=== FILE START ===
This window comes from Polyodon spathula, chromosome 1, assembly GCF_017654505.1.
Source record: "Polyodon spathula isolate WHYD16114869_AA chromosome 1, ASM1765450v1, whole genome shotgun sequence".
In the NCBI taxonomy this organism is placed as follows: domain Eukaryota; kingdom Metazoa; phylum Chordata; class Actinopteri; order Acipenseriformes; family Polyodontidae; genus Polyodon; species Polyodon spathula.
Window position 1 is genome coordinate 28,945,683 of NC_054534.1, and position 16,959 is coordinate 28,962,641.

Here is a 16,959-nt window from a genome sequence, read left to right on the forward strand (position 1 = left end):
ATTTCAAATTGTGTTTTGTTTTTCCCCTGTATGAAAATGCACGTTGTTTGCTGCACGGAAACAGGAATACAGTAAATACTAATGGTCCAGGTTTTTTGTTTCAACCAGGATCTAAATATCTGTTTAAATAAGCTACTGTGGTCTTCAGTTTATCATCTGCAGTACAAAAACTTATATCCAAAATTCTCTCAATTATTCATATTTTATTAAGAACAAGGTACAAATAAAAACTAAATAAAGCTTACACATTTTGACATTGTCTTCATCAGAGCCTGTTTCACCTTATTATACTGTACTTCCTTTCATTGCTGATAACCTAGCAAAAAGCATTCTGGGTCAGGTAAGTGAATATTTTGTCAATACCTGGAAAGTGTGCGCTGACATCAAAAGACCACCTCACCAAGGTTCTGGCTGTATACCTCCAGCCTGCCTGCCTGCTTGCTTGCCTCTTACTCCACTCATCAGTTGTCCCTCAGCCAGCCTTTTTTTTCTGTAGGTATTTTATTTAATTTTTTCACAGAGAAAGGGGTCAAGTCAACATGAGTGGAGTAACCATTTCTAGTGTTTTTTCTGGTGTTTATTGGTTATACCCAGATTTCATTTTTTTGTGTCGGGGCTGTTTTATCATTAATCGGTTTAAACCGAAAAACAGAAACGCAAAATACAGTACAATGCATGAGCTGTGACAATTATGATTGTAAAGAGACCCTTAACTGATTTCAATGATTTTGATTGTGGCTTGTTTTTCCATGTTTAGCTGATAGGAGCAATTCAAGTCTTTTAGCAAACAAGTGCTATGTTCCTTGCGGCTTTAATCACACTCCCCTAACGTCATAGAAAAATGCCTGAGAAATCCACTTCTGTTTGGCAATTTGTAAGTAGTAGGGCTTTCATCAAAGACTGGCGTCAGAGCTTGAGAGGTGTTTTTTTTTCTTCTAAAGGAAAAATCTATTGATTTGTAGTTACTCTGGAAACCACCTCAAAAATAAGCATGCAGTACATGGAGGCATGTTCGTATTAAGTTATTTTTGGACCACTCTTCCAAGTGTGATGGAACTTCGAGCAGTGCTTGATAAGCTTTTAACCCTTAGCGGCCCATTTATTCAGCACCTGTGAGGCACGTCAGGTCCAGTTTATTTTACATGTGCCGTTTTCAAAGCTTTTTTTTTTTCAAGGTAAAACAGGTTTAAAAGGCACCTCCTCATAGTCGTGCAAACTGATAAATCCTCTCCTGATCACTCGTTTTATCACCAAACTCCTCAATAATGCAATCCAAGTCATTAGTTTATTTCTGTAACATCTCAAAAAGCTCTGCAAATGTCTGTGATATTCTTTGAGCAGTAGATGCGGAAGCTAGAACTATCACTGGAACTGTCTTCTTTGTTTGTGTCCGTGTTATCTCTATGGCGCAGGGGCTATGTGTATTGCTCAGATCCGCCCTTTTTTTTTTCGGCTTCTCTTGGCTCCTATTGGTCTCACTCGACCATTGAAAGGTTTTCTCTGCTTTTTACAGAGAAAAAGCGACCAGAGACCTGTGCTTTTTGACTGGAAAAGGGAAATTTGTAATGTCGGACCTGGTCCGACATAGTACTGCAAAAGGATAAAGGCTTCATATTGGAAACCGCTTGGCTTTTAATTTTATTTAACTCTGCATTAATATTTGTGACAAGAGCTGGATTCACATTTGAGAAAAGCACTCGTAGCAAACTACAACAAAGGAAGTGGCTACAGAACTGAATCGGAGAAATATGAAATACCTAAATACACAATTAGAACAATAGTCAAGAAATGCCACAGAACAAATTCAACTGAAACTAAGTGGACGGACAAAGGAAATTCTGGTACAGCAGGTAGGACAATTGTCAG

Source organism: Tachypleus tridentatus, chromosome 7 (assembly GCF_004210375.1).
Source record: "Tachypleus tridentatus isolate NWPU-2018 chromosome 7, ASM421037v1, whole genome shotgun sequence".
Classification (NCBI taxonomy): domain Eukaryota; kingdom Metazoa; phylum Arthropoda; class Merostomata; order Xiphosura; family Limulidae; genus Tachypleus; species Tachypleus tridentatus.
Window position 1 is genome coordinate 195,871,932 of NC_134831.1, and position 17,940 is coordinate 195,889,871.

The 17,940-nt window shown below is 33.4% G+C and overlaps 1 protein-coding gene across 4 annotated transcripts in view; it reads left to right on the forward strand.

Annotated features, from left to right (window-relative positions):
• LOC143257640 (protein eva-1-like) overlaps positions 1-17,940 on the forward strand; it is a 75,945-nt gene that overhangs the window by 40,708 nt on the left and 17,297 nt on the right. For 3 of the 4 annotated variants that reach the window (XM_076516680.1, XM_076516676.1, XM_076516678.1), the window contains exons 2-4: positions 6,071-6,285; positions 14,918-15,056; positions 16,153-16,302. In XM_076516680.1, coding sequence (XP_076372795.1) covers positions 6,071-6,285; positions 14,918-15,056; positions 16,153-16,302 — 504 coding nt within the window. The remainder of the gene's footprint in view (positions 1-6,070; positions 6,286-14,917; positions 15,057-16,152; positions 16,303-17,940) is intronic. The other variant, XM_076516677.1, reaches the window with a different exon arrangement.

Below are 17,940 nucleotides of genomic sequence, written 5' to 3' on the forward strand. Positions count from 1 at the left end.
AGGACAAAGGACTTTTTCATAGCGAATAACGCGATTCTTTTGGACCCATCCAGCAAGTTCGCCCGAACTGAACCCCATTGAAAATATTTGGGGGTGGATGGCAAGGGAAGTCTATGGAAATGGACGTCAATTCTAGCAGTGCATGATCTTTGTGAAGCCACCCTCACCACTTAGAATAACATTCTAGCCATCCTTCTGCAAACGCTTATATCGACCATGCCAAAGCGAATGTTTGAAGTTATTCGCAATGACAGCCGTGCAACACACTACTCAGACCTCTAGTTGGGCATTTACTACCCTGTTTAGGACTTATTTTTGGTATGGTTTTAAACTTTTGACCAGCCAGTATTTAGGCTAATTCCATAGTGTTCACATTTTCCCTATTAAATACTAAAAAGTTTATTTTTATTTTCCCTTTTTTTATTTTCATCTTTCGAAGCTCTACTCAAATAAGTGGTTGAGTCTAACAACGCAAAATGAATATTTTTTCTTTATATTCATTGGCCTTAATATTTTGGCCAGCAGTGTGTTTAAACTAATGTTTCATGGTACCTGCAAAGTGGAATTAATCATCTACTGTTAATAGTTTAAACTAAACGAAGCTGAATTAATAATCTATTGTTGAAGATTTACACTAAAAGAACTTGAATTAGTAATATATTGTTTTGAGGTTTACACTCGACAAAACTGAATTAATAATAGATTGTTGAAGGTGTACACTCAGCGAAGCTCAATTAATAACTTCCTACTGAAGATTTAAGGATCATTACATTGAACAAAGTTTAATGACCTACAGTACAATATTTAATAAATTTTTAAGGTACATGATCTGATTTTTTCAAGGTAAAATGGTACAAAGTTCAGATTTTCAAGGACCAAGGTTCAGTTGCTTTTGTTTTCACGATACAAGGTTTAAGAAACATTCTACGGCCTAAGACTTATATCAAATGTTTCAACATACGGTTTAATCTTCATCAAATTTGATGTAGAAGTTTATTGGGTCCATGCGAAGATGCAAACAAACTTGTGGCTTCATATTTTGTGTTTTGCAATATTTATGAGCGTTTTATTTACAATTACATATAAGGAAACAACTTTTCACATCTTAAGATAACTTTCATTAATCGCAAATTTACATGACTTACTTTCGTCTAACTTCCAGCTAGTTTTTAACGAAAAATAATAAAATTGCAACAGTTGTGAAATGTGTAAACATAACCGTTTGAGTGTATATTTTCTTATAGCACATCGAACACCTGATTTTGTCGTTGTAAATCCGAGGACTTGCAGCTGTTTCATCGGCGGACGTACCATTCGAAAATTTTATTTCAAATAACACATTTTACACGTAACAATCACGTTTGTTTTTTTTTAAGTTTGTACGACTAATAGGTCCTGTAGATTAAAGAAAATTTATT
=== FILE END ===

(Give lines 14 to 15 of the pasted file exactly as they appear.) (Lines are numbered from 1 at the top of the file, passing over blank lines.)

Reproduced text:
Below are 17,940 nucleotides of genomic sequence, written 5' to 3' on the forward strand. Positions count from 1 at the left end.
AGGACAAAGGACTTTTTCATAGCGAATAACGCGATTCTTTTGGACCCATCCAGCAAGTTCGCCCGAACTGAACCCCATTGAAAATATTTGGGGGTGGATGGCAAGGGAAGTCTATGGAAATGGACGTCAATTCTAGCAGTGCATGATCTTTGTGAAGCCACCCTCACCACTTAGAATAACATTCTAGCCATCCTTCTGCAAACGCTTATATCGACCATGCCAAAGCGAATGTTTGAAGTTATTCGCAATGACAGCCGTGCAACACACTACTCAGACCTCTAGTTGGGCATTTACTACCCTGTTTAGGACTTATTTTTGGTATGGTTTTAAACTTTTGACCAGCCAGTATTTAGGCTAATTCCATAGTGTTCACATTTTCCCTATTAAATACTAAAAAGTTTATTTTTATTTTCCCTTTTTTTATTTTCATCTTTCGAAGCTCTACTCAAATAAGTGGTTGAGTCTAACAACGCAAAATGAATATTTTTTCTTTATATTCATTGGCCTTAATATTTTGGCCAGCAGTGTGTTTAAACTAATGTTTCATGGTACCTGCAAAGTGGAATTAATCATCTACTGTTAATAGTTTAAACTAAACGAAGCTGAATTAATAATCTATTGTTGAAGATTTACACTAAAAGAACTTGAATTAGTAATATATTGTTTTGAGGTTTACACTCGACAAAACTGAATTAATAATAGATTGTTGAAGGTGTACACTCAGCGAAGCTCAATTAATAACTTCCTACTGAAGATTTAAGGATCATTACATTGAACAAAGTTTAATGACCTACAGTACAATATTTAATAAATTTTTAAGGTACATGATCTGATTTTTTCAAGGTAAAATGGTACAAAGTTCAGATTTTCAAGGACCAAGGTTCAGTTGCTTTTGTTTTCACGATACAAGGTTTAAGAAACATTCTACGGCCTAAGACTTATATCAAATGTTTCAACATACGGTTTAATCTTCATCAAATTTGATGTAGAAGTTTATTGGGTCCATGCGAAGATGCAAACAAACTTGTGGCTTCATATTTTGTGTTTTGCAATATTTATGAGCGTTTTATTTACAATTACATATAAGGAAACAACTTTTCACATCTTAAGATAACTTTCATTAATCGCAAATTTACATGACTTACTTTCGTCTAACTTCCAGCTAGTTTTTAACGAAAAATAATAAAATTGCAACAGTTGTGAAATGTGTAAACATAACCGTTTGAGTGTATATTTTCTTATAGCACATCGAACACCTGATTTTGTCGTTGTAAATCCGAGGACTTGCAGCTGTTTCATCGGCGGACGTACCATTCGAAAATTTTATTTCAAATAACACATTTTACACGTAACAATCACGTTTGTTTTTTTTTAAGTTTGTACGACTAATAGGTCCTGTAGATTAAAGAAAATTTATT